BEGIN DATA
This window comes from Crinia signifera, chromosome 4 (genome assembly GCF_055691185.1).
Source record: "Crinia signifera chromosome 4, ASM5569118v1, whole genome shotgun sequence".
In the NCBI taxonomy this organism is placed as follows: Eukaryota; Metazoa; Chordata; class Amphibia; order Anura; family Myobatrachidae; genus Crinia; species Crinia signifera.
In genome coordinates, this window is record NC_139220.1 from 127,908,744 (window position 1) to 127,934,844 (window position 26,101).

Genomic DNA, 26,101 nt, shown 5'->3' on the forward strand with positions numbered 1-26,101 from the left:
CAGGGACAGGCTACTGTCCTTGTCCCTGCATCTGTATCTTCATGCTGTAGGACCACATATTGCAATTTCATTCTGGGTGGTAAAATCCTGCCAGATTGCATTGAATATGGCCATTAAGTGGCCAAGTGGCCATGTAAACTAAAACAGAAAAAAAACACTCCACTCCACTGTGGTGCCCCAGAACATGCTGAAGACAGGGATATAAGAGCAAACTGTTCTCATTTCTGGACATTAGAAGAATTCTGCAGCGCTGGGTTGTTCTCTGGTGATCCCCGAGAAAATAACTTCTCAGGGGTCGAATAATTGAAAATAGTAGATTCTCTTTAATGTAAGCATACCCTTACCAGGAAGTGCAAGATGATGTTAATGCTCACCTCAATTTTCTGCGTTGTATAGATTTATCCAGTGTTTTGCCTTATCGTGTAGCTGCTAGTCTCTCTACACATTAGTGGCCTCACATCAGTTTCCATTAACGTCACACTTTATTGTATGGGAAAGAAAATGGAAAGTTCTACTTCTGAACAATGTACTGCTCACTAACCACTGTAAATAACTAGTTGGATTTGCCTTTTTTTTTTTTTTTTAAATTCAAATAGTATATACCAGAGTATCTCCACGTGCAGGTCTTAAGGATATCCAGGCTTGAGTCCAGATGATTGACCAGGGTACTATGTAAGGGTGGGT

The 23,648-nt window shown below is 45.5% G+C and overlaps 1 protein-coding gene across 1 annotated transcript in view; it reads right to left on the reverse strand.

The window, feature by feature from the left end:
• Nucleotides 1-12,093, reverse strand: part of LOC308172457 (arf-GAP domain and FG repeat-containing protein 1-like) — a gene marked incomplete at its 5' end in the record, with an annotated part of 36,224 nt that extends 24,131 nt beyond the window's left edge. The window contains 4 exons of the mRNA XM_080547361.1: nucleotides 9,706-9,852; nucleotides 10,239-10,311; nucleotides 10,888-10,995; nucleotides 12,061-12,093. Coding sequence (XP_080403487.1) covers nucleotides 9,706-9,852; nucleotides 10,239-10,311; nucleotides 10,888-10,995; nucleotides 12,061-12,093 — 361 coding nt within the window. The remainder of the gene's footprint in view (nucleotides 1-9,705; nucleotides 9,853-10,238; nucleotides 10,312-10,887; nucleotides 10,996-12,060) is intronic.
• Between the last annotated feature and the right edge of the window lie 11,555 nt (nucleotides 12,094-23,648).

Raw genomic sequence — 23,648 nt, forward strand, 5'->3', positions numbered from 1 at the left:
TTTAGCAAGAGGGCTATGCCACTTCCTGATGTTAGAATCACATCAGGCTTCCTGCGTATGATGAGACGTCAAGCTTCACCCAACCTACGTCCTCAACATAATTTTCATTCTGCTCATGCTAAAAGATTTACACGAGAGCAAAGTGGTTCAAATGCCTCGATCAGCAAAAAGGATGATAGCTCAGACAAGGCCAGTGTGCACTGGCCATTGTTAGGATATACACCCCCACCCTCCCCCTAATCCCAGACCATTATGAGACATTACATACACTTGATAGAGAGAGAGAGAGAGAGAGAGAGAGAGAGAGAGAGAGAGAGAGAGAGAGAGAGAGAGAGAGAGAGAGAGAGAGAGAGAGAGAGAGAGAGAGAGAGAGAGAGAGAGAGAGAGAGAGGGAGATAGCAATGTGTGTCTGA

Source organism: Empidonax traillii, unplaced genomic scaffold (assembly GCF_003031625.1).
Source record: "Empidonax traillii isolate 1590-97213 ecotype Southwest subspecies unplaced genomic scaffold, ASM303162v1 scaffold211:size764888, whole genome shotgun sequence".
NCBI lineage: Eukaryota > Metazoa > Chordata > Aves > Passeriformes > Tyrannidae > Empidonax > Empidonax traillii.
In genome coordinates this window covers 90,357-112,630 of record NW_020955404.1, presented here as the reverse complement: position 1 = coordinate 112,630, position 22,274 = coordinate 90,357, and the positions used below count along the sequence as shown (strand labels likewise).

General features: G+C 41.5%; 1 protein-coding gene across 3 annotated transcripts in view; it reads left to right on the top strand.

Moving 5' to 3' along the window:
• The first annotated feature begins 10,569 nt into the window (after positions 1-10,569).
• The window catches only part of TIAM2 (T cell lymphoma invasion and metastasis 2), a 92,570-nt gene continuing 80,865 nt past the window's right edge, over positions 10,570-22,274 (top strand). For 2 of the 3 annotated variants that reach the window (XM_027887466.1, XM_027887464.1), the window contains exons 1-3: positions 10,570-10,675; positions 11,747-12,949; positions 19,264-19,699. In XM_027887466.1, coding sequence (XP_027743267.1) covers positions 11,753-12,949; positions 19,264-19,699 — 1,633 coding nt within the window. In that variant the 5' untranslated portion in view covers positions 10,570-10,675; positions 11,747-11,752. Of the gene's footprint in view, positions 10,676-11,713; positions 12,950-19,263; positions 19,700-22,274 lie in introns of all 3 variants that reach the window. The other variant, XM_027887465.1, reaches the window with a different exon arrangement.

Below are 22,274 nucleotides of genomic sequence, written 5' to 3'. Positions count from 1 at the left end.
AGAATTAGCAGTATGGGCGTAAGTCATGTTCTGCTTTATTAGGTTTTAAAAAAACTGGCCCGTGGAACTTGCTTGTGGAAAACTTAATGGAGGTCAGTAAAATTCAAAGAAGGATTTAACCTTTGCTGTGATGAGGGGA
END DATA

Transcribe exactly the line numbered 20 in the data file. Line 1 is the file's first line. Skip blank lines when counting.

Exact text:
• The window catches only part of TIAM2 (T cell lymphoma invasion and metastasis 2), a 92,570-nt gene continuing 80,865 nt past the window's right edge, over positions 10,570-22,274 (top strand). For 2 of the 3 annotated variants that reach the window (XM_027887466.1, XM_027887464.1), the window contains exons 1-3: positions 10,570-10,675; positions 11,747-12,949; positions 19,264-19,699. In XM_027887466.1, coding sequence (XP_027743267.1) covers positions 11,753-12,949; positions 19,264-19,699 — 1,633 coding nt within the window. In that variant the 5' untranslated portion in view covers positions 10,570-10,675; positions 11,747-11,752. Of the gene's footprint in view, positions 10,676-11,713; positions 12,950-19,263; positions 19,700-22,274 lie in introns of all 3 variants that reach the window. The other variant, XM_027887465.1, reaches the window with a different exon arrangement.